Paikeday said that while many organizations see the need for AI, they frequently don’t know how to take it from a proof of concept to an operationalized state because it isn’t like conventional software. “Gartner will tell you that AI projects take on average 8.6 months to deploy, which I think is especially the case when done in the absence of an IT platform purpose-built for AI development and deployment. And almost 50 percent of AI projects never get that far and are abandoned or even stall out.”

Paikeday offered his theory on why AI models can take so long to operationalize. “It's resource-intensive work done by what I call data science artisans, people who are hard to find, expensive to hire, difficult to retain, and whose output is largely opaque to anyone who wants to understand how these models work. These folks love to experiment, they work with algorithms, but they're not software engineers. Most are disconnected from IT and often operate outside of good IT DevOps practices. So while they'll help you create a great AI model, they're not going to be able to see it into production.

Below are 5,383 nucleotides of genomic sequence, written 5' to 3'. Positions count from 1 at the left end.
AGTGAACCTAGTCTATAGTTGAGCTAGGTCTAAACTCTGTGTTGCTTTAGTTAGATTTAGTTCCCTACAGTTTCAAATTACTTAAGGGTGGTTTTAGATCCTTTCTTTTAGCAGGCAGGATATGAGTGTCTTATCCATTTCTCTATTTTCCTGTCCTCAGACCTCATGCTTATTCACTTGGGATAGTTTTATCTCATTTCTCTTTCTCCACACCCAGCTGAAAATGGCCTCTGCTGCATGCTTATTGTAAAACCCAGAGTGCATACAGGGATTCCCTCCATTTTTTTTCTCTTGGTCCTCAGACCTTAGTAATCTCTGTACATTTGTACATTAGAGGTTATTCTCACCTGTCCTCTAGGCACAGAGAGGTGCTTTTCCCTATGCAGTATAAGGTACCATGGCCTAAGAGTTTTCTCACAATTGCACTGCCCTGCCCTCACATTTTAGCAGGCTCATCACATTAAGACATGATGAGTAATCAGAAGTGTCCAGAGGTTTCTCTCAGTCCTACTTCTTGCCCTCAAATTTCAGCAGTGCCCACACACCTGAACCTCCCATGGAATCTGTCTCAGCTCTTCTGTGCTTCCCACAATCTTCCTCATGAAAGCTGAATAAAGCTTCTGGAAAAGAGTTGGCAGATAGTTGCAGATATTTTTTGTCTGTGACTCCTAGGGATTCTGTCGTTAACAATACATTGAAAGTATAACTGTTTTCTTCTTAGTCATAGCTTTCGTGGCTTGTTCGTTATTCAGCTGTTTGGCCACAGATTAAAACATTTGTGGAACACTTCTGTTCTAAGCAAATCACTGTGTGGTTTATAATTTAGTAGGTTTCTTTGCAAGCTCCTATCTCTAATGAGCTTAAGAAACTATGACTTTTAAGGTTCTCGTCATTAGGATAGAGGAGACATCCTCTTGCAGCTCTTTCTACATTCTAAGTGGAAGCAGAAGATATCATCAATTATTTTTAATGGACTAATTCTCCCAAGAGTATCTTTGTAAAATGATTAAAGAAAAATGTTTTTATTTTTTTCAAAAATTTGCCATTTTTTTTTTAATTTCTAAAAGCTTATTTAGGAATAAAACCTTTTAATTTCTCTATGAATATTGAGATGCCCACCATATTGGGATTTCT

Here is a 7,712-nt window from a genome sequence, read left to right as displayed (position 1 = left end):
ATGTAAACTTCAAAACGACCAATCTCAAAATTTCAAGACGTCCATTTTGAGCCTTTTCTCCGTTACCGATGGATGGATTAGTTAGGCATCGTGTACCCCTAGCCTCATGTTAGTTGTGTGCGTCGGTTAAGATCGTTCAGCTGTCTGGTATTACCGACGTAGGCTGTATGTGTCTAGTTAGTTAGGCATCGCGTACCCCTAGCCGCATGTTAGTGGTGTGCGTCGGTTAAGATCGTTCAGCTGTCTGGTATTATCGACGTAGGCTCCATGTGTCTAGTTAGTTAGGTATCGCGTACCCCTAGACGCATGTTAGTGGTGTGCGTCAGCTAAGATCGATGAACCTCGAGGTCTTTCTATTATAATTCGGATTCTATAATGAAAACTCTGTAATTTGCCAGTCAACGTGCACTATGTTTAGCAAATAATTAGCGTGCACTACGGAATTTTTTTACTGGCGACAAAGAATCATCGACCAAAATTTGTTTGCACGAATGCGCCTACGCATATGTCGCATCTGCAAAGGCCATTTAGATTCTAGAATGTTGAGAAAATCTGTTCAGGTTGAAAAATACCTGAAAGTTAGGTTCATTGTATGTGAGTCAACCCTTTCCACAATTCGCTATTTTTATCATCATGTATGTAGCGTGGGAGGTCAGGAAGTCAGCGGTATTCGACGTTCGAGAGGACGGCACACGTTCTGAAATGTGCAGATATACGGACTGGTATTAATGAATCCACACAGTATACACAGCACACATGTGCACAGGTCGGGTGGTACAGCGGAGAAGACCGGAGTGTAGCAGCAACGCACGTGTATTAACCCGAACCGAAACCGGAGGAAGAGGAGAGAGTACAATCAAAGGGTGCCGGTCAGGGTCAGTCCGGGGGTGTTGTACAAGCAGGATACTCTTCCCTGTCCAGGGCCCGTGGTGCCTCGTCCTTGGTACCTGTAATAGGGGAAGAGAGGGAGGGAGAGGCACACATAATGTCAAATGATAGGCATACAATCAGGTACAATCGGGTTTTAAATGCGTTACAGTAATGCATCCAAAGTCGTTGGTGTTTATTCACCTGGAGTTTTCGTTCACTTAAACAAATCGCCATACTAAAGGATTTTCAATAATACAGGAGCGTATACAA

“And once the model is deployed, the work isn't over, model retraining on a regular basis is required since they tend to drift, they tend to lose accuracy over time while processing live production data. So it's an ongoing, iterative, continuously evolving workflow that's in desperate need of a robust platform that can streamline the process from concept to production application.”

WATCH THE WEBCAST: Unlock the exclusive Insider video to learn more about the benefits of a dynamic infrastructure.

AI Development Consumes Resources Differently

Paikeday pointed out the differences in the way AI consumes resources compared with more typical enterprise workloads. “Model training requires having enough computational power in combination with ultrahigh-performance storage to feed data sets into the training process, with everything connected over a very-high-speed, low-latency network. These resources need to be designed in an optimal balance that ensures linearly predictable performance at scale. Without such a design approach, you could be throwing more and more capital at infrastructure but not getting the return you need.”